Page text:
Water Wars

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Today's New York Times featured a front-page article on the severe drought facing Australia and the ripple effects that water shortage is having around the globe. In a nutshell, Australia's water deficit has hurt its production and export of rice, the global price of rice has risen sharply, and conflict has broken out in states that rely on rice imports for food.

It's not just a bad Kevin Costner movie. In the literature on emerging conflict, competition for water is expected to be a major factor in future warfare. Competition for food (often the byproduct of scarce water) will also drive conflict, particularly in areas of the world where population growth outpaces food-production capability. And global warming will make the competition increasingly fierce.

Infectious diseases will also serve as an engine for conflict. Nations will crumble from within if they cannot control disease epidemics. States and non-state actors will fight over medical treatment facilities, quarantine measures and other friction points. These issues will also create alliances and enmities between states and regions. It's not hard to imagine scenarios where disputes over these basic life necessities lead to civil wars, interstate wars, terrorism, etc.

I've been an environmentalist since my first YMCA camping trips as a kid; I think we ought to care about the environment for its own sake. But if that kind of liberal idealism does nothing for you, then today's Australia story should give you a reason to care. It's just one of many environmental issues with a national security nexus. (Oil and energy policy, anyone?)

By all means, let's save the polar bears. But let's also save ourselves by being smarter and better on environmental issues.

By Phillip Carter |  April 17, 2008; 7:20 PM ET  | Category:  Emerging Conflicts
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I liked that silly movie! It was a lot of fun, especially if you grew up with Namor the submariner.

Jared Diamond's "Collapse" is a bleakly entertaining exposition on densely interconnected systems and the rippling consequence of ecological collapse. It's relevant to discussion of the Australian example, though Australia itself is not likely to go the way of Easter Island.

Posted by: John Faughnan | April 17, 2008 8:06 PM

The water wars will soon be with us. In addition to "Collapse," "Cadillac Desert," written some 25 years ago, and which examines the western U.S., is an excellent read. And it's not dated by any means: the issues have become worse over the years, with the huge expansion of population in what is, after all, a desert. The same issues are present throughout the world, given the expansion in sheer numbers of human beings.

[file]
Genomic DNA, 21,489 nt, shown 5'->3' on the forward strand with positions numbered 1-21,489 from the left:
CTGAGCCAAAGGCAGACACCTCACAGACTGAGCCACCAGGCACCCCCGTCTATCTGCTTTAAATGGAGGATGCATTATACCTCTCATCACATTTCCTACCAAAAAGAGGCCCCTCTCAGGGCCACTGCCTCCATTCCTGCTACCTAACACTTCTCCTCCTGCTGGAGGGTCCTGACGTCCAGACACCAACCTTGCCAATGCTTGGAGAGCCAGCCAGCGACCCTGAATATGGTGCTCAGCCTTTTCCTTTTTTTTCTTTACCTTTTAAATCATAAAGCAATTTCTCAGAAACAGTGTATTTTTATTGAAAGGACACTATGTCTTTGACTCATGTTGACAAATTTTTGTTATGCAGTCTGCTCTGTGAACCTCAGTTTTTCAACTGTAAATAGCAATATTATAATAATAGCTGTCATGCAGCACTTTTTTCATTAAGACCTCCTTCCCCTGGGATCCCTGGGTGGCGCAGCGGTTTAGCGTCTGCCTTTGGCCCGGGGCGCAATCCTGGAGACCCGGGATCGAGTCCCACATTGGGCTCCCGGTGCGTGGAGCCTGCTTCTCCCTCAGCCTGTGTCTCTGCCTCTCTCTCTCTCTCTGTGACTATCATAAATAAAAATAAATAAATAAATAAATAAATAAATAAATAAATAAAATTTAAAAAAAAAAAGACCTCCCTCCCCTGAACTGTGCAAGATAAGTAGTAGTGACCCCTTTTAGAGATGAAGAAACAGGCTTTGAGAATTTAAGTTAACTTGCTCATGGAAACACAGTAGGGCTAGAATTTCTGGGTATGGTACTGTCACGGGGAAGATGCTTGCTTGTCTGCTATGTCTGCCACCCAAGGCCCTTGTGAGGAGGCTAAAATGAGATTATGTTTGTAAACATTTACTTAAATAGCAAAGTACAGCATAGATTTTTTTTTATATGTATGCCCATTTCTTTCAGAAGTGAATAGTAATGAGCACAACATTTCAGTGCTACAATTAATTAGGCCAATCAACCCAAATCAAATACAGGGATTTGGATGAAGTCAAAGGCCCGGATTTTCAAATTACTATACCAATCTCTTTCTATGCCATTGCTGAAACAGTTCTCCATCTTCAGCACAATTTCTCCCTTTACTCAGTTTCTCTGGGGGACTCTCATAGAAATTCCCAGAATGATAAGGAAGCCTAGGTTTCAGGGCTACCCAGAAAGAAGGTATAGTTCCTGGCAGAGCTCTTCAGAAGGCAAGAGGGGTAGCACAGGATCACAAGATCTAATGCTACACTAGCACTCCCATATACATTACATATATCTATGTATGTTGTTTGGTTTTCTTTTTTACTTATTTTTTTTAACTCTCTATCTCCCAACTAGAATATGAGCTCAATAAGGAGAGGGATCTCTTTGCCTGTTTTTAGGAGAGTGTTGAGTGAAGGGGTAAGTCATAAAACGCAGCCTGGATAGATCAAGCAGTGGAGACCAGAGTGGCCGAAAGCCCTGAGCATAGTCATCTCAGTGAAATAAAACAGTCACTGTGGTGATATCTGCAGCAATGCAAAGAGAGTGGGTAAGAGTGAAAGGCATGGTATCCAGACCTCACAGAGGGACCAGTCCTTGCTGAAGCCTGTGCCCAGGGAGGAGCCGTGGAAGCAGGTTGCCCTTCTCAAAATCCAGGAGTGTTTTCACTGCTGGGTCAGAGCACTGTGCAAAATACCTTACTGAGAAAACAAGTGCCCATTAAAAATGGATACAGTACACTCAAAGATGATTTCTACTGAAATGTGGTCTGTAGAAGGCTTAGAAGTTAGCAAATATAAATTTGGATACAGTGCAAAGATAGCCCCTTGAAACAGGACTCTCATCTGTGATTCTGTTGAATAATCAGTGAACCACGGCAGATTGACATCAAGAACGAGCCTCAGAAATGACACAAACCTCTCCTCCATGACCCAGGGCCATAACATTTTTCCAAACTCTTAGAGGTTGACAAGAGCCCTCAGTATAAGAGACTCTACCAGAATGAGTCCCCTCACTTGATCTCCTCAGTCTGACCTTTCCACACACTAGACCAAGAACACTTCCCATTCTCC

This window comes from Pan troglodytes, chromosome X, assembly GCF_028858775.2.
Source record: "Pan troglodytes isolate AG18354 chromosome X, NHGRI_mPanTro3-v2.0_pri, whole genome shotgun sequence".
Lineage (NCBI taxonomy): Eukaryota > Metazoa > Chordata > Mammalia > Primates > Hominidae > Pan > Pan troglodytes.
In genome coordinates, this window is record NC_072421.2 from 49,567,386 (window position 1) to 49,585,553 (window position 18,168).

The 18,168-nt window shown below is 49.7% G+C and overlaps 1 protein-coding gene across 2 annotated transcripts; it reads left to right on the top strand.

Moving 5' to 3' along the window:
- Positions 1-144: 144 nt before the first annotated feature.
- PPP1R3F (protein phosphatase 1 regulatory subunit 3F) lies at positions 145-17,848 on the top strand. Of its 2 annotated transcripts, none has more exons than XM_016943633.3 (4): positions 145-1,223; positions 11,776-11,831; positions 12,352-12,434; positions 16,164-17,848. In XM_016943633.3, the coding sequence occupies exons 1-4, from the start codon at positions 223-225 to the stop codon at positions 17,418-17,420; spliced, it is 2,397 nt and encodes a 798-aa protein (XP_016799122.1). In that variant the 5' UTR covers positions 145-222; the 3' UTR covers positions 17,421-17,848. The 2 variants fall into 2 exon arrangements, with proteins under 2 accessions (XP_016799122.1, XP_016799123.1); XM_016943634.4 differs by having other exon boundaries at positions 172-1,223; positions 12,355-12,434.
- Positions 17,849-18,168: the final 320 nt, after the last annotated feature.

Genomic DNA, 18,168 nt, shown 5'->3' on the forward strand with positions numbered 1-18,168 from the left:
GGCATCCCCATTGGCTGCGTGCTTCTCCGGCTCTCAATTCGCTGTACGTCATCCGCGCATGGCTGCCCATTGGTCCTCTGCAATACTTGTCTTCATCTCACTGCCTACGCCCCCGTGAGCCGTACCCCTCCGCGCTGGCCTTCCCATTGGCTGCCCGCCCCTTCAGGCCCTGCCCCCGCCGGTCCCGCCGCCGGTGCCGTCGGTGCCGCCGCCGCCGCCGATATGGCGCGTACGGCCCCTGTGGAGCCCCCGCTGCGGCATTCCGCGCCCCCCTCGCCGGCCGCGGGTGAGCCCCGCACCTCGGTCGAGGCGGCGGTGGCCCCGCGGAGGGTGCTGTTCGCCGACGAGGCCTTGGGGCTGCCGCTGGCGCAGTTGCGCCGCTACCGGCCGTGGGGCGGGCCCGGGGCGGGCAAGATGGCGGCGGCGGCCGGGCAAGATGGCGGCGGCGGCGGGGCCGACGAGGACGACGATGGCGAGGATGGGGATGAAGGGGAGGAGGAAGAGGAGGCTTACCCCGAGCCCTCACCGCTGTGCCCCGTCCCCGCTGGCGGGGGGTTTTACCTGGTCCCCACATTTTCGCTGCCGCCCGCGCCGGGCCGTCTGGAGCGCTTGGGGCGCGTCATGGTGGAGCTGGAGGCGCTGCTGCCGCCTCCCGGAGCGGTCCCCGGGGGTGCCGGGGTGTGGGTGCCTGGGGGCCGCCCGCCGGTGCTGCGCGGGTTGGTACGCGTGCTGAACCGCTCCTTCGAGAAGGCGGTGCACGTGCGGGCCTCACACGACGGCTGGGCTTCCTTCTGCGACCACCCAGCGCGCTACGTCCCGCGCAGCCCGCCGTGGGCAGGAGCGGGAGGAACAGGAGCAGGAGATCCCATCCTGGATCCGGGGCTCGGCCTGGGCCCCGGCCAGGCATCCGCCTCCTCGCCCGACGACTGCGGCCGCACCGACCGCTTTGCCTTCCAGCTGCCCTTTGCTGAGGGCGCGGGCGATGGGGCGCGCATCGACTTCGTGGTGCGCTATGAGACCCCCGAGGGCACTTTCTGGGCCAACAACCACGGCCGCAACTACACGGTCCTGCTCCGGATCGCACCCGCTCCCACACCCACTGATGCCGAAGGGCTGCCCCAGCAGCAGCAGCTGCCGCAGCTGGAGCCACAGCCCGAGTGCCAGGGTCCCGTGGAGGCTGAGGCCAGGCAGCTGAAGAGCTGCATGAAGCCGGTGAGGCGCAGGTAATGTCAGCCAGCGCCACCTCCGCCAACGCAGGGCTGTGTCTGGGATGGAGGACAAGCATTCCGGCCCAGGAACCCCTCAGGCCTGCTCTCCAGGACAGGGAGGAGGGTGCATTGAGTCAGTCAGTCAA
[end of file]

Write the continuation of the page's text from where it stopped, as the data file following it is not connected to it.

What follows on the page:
Phil, if you really want to get into this from an environmental standpoint, you should address the use of so-called "pure" water in plastic bottles throughout the wealthier countries. First, the water is no better than what's available from municipal water supplies at a fraction of the cost. Importantly, those little plastic bottles are an environmental disaster.

And, from a military standpoint, I'd like to see some hard questions asked about why troops in Iraq get pallette after pallette of those plastic water bottles airlifted in at considerable expense when the Army has perfectly good means of purifying even very dirty water in tactical situations. We should also be asking what's happening to all of the empty bottles. An Army in the field is by definition an environmental disaster; why add to it with unnecessary niceties? Bottled water and war do not compute. Why add this kind of thing to the already formidable logistics challenges?

Recall the Four Horsemen? War was only one of them. The rest are on the way.

Posted by: Publius | April 17, 2008 8:42 PM

I don't understand what the obstacles are in setting up desalination plants powered by wind turbines and solar power. I've seen megawatt wind turbines in action and they are pretty impressive.

The technology to help us solve these problems already exist today. It seems to me that people and governments are so averse to upfront monetary & political costs that they become blind to the trainwreck just around the corner.

Posted by: Simply J | April 17, 2008 8:56 PM

"Cadillac Desert" is a great read. It along with the "Hitchhiker's Guide to the Galaxy" and "Through the Looking Glass" are must reads for an understanding of how administrative agencies behave. See:

http://en.wikipedia.org/wiki/St._Francis_Dam

and

http://en.wikipedia.org/wiki/Owens_Valley

both central topics in "Cadillac Desert"

Olin

Posted by: Walter Olin | April 17, 2008 9:12 PM

I suppose that war may be one option in the quest for water. I hope that global leaders will consider other options or actively provide other options to those less fortunate in their water management and acquisition capabilities.

Posted by: C.B. | April 18, 2008 8:14 AM

I love Cadillac Desert, too! It's such a readable book and full of pictures that drives the point home.

Regarding the bottled water issue, we should note that Canada today is going to outlaw Bisphenol A, one of the ingredients in the plastic bottle. Just think of our soldiers drinking these estrogen-like substances everyday!